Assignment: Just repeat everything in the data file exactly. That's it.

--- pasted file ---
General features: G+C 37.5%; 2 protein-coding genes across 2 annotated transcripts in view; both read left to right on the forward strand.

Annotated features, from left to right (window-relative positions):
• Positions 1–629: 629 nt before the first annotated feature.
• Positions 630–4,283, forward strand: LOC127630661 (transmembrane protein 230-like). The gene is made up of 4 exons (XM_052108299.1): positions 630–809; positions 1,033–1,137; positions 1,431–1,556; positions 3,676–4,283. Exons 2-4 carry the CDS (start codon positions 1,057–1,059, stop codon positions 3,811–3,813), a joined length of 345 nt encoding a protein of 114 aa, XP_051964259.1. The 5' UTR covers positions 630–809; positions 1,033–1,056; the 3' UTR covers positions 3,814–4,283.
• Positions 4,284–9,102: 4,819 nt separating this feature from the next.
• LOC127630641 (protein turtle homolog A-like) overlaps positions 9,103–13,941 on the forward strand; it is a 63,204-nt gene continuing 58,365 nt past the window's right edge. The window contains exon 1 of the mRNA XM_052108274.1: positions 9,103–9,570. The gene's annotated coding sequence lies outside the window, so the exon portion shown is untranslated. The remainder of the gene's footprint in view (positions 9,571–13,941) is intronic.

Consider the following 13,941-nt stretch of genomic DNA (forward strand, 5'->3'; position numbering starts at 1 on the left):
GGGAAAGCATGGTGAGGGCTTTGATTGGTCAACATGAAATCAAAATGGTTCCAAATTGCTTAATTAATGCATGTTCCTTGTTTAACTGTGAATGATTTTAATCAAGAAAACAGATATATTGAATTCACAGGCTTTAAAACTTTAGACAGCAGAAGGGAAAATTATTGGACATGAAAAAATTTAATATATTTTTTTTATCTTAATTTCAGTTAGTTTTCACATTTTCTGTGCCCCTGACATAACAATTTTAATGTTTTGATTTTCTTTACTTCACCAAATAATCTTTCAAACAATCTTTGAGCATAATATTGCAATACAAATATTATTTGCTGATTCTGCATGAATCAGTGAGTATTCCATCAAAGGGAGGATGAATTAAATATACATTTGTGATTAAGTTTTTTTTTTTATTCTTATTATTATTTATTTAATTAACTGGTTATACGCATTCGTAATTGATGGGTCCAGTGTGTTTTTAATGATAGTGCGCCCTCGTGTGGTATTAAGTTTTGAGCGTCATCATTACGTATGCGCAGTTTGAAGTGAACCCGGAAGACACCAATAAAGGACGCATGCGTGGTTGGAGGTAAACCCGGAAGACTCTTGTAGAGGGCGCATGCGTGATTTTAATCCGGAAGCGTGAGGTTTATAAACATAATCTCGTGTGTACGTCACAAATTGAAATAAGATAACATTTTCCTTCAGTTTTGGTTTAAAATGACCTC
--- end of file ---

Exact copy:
General features: G+C 37.5%; 2 protein-coding genes across 2 annotated transcripts in view; both read left to right on the forward strand.

Annotated features, from left to right (window-relative positions):
• Positions 1–629: 629 nt before the first annotated feature.
• Positions 630–4,283, forward strand: LOC127630661 (transmembrane protein 230-like). The gene is made up of 4 exons (XM_052108299.1): positions 630–809; positions 1,033–1,137; positions 1,431–1,556; positions 3,676–4,283. Exons 2-4 carry the CDS (start codon positions 1,057–1,059, stop codon positions 3,811–3,813), a joined length of 345 nt encoding a protein of 114 aa, XP_051964259.1. The 5' UTR covers positions 630–809; positions 1,033–1,056; the 3' UTR covers positions 3,814–4,283.
• Positions 4,284–9,102: 4,819 nt separating this feature from the next.
• LOC127630641 (protein turtle homolog A-like) overlaps positions 9,103–13,941 on the forward strand; it is a 63,204-nt gene continuing 58,365 nt past the window's right edge. The window contains exon 1 of the mRNA XM_052108274.1: positions 9,103–9,570. The gene's annotated coding sequence lies outside the window, so the exon portion shown is untranslated. The remainder of the gene's footprint in view (positions 9,571–13,941) is intronic.

Consider the following 13,941-nt stretch of genomic DNA (forward strand, 5'->3'; position numbering starts at 1 on the left):
GGGAAAGCATGGTGAGGGCTTTGATTGGTCAACATGAAATCAAAATGGTTCCAAATTGCTTAATTAATGCATGTTCCTTGTTTAACTGTGAATGATTTTAATCAAGAAAACAGATATATTGAATTCACAGGCTTTAAAACTTTAGACAGCAGAAGGGAAAATTATTGGACATGAAAAAATTTAATATATTTTTTTTATCTTAATTTCAGTTAGTTTTCACATTTTCTGTGCCCCTGACATAACAATTTTAATGTTTTGATTTTCTTTACTTCACCAAATAATCTTTCAAACAATCTTTGAGCATAATATTGCAATACAAATATTATTTGCTGATTCTGCATGAATCAGTGAGTATTCCATCAAAGGGAGGATGAATTAAATATACATTTGTGATTAAGTTTTTTTTTTTATTCTTATTATTATTTATTTAATTAACTGGTTATACGCATTCGTAATTGATGGGTCCAGTGTGTTTTTAATGATAGTGCGCCCTCGTGTGGTATTAAGTTTTGAGCGTCATCATTACGTATGCGCAGTTTGAAGTGAACCCGGAAGACACCAATAAAGGACGCATGCGTGGTTGGAGGTAAACCCGGAAGACTCTTGTAGAGGGCGCATGCGTGATTTTAATCCGGAAGCGTGAGGTTTATAAACATAATCTCGTGTGTACGTCACAAATTGAAATAAGATAACATTTTCCTTCAGTTTTGGTTTAAAATGACCTC